The Microbiome as an Ecosystem. What’s in common between wolves and our microbiome?

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The microbiome is often described as an ecosystem, but what does that mean really? To understand this, we really have to use a bigger analogy, one that applies to an ecosystem that we can see. A video about the wolves of Yellowstone National Park has been making the rounds on Facebook (https://www.youtube.com/watch?v=ysa5OBhXz-Q), and it does a great job of illustrating how things really work. Most of us are led to believe that biological systems are inherently stable, but that is simply not true-they are truly quite dynamic and always in a state of flux. In the Yellowstone example, the reintroduction of a few wolves after a 70 year absence caused a cascade effect greatly out of perceived proportion to the introduction of a few animals. The wolves chased the elk out of the valleys and river basins, where they had been overgrazing. This resulted in increased grass, shrub and tree growth, which reduced river erosion and altered the whole terrain. The effect was compounded by bears descending to the valleys to eat from the newly grown berries, chasing more elk away. Beavers returned, since they eat the bark of the young trees. Their activities changed the topography even further! Many other species end up returning, bringing stability to the ecosystem. That is a recurrent theme: ecosystem diversity increases function and systemic stability.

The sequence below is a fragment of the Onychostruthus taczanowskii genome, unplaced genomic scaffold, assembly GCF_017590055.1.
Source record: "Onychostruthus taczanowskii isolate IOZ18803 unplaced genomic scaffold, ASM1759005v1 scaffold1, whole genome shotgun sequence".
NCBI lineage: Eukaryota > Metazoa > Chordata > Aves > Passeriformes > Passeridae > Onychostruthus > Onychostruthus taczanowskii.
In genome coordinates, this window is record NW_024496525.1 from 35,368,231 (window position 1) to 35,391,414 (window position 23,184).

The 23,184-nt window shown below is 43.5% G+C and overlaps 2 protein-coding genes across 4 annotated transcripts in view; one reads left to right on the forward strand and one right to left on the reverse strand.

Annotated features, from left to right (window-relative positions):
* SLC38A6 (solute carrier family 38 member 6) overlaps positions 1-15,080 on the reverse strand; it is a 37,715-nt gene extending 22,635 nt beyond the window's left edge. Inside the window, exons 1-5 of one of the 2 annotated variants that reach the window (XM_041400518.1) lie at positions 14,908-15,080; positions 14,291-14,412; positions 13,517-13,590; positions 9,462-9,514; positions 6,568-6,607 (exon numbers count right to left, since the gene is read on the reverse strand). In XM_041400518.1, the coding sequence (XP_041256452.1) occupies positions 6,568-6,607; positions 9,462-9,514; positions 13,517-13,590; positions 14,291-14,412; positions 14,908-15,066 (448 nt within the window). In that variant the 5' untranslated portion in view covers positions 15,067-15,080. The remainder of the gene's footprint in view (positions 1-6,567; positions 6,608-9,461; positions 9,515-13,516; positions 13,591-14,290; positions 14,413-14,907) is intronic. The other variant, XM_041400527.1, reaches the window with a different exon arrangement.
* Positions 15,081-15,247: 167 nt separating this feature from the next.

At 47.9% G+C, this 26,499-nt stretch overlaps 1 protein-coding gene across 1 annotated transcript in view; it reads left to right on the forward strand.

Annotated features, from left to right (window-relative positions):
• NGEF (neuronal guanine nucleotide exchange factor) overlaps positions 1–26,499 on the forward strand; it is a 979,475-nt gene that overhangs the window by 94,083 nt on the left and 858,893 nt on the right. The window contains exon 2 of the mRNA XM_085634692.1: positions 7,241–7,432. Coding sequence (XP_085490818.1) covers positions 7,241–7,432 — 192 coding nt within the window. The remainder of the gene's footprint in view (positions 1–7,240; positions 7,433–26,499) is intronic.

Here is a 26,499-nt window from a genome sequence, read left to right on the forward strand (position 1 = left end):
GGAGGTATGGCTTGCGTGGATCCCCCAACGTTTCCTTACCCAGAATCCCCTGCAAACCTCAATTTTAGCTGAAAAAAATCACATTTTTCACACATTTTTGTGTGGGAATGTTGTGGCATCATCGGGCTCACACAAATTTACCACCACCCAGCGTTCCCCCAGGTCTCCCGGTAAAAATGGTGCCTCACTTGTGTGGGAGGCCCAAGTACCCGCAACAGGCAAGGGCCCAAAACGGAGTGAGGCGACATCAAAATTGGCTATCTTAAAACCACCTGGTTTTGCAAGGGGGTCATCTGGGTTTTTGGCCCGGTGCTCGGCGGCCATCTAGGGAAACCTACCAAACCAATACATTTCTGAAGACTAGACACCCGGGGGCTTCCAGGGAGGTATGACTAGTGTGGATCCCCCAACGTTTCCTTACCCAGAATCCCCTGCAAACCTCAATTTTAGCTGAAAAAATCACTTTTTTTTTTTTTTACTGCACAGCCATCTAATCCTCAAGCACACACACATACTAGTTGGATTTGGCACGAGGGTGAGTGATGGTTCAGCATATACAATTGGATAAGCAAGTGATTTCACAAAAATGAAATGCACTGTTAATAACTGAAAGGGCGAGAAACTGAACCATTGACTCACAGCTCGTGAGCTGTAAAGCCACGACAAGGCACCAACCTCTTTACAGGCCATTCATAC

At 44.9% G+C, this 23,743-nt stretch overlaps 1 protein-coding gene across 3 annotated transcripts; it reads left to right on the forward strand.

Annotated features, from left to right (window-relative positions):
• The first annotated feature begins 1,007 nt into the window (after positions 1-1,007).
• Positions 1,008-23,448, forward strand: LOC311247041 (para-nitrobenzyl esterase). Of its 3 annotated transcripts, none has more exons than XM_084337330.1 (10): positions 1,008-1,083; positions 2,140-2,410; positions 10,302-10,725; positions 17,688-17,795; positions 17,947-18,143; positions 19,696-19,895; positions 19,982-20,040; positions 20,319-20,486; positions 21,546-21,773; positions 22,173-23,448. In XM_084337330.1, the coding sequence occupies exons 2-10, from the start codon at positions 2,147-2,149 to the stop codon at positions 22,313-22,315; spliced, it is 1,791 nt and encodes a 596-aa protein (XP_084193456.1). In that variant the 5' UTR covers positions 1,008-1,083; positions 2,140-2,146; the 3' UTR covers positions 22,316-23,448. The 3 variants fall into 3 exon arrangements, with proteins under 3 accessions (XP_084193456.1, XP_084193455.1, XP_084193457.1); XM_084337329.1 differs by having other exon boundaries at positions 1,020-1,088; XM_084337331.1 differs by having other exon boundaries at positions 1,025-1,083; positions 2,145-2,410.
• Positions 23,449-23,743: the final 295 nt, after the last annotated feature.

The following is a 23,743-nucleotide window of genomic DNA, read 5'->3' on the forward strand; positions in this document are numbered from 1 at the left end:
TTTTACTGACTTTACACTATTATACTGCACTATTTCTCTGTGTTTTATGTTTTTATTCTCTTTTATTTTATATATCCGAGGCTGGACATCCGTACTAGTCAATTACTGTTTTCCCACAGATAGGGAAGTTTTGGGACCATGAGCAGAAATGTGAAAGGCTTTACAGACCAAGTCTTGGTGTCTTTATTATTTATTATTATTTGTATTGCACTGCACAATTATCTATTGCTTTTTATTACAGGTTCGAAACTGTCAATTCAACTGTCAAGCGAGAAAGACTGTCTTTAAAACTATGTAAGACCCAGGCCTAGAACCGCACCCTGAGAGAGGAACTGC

When we consider our internal ecosystem, a similar effect happens. When the microbiome is healthy and diverse, its effects can be seen in skin, immune, brain, hormone function along with practically everything else directly or indirectly. The person is healthier, happier and better functioning physically, mentally and emotionally. Isn’t that the goal when we want to become “healthy?”

In contrast is the unhealthy microbiome, often resulting from poor diet or antibiotics in food or as medicine, and function is lost throughout the body. As I’m working on a short book on Lyme disease, I am constantly reminded of this. The tremendous loss of diversity in gut bacteria (one patient’s uBiome results showed her to be in the “0 percentile” compared to other women for gut bacterial diversity) results in immune dysfunction. Examples include a loss of Interleukin-10 production, important because it protects brain cells from bacterial infection as occurs in neuroborreliosis. IL-10 also inhibits inflammatory IL-17 production triggered by the Lyme spirochete, thereby restoring the integrity of the blood-brain barrier and joint capsule membranes, making it harder for the spirochete to evade phagocytic immune cells sent to kill it. Another classic example is microbiome production of alpha-galactosylceramide, which activates invariant Natural Killer T-cells. These iNKT cells are necessary for several of the body’s immune reactions to Borrelia burgdorferi, the Lyme bug. So, through antibiotic treatment to kill Borrelia, the body’s microbiome is decimated-taking with it much of the immune response needed to prevent reinfection or relapse. Why is this important, and what can we do about it? well…stay tuned to find out!

 

 

 

 

 

 

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